Pursuit of free-agent bat could push Angels past luxury tax threshold

Outfielder Jason Heyward is a free agent the Angels might be interested in signing to add punch to the lineup.

Outfielder Jason Heyward is a free agent the Angels might be interested in signing to add punch to the lineup.

(Jonathan Daniel / Getty Images)

Angels Owner Arte Moreno said in October that he would be willing to surpass the $189-million luxury tax threshold “if the right player and the right situation arises,” and that still appears to be the case heading into next week’s winter meetings in Nashville.

Moreno has paid a luxury tax only once since he bought the Angels in 2003, incurring a penalty of less than $1 million after the club signed Garret Anderson to a four-year, $48-million contract extension in 2004.

He has been reluctant to pass the threshold ever since, so much so that the threshold has served as a de facto salary cap for the Angels.


But Moreno may not have a choice in 2016. The Angels are currently about $22 million under the luxury tax threshold and in dire need of an impact bat, preferably one that can play left field.

With the top free agents — Jason Heyward, Yoenis Cespedes, Justin Upton, Chris Davis and Alex Gordon — expected to command more than $20 million a year, the Angels, unless they can trade one of their high-salaried players, will probably have to push their payroll beyond $189 million to sign such a player.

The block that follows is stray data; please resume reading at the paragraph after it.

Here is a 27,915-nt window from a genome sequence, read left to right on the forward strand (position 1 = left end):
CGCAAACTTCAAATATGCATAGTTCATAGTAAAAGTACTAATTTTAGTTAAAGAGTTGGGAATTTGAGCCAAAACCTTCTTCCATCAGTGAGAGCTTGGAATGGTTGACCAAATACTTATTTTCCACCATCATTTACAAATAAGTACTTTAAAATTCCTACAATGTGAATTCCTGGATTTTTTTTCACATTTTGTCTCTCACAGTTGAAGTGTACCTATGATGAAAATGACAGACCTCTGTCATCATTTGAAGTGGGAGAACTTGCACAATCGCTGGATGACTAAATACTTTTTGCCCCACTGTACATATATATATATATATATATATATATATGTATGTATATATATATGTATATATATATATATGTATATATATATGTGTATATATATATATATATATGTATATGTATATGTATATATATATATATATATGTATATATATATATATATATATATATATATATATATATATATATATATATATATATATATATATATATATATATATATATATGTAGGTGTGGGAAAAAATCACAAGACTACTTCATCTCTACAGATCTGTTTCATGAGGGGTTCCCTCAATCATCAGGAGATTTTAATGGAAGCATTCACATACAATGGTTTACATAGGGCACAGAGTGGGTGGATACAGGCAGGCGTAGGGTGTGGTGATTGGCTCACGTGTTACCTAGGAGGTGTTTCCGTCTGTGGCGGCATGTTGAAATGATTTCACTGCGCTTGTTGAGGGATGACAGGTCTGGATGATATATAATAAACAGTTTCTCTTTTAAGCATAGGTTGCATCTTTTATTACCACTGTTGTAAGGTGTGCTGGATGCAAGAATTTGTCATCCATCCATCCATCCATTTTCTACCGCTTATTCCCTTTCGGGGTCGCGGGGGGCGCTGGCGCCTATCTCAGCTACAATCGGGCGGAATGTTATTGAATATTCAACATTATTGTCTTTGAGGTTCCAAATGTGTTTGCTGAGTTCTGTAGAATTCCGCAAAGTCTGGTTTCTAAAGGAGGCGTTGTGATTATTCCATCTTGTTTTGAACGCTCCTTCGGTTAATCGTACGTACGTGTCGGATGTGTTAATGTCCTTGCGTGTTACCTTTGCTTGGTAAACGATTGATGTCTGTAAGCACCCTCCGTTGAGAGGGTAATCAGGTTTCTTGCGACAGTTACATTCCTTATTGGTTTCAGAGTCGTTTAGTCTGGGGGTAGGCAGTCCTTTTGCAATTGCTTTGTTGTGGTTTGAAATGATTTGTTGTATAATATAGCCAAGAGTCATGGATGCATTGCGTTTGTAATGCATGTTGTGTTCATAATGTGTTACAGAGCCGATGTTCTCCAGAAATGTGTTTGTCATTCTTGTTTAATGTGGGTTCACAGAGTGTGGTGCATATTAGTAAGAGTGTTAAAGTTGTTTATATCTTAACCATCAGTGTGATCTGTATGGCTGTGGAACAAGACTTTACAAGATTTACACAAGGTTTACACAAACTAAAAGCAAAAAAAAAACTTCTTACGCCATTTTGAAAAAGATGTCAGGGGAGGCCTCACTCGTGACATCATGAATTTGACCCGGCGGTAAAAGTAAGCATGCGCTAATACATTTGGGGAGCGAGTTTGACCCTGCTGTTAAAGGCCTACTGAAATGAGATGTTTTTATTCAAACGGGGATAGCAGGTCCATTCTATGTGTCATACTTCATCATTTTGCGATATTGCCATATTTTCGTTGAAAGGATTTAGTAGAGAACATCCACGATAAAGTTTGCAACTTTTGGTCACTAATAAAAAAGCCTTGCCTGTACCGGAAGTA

“It feels fluid,” new General Manager Billy Eppler said Thursday, when asked his understanding of Moreno’s position on the luxury tax threshold. “Things will be determined on a case-by-case basis.

“There are scenarios where you can see it being reasonable, and there are scenarios where you can see it not being worth it. Undetermined is probably the best way to put it.”

Eppler said he is satisfied with the team’s rotation and bullpen depth and would “like to build more depth on the position-playing side, if possible.” He has had free-agent and trade discussions on and about a broad range of outfielders, including those in the top tier.

“Things are definitely closer now than they were a month ago, and some things are closer to being a reality than just ideas,” Eppler said. “I think in the next seven to 10 days we should have a pretty good feel on what we can do in both trades and free agency.”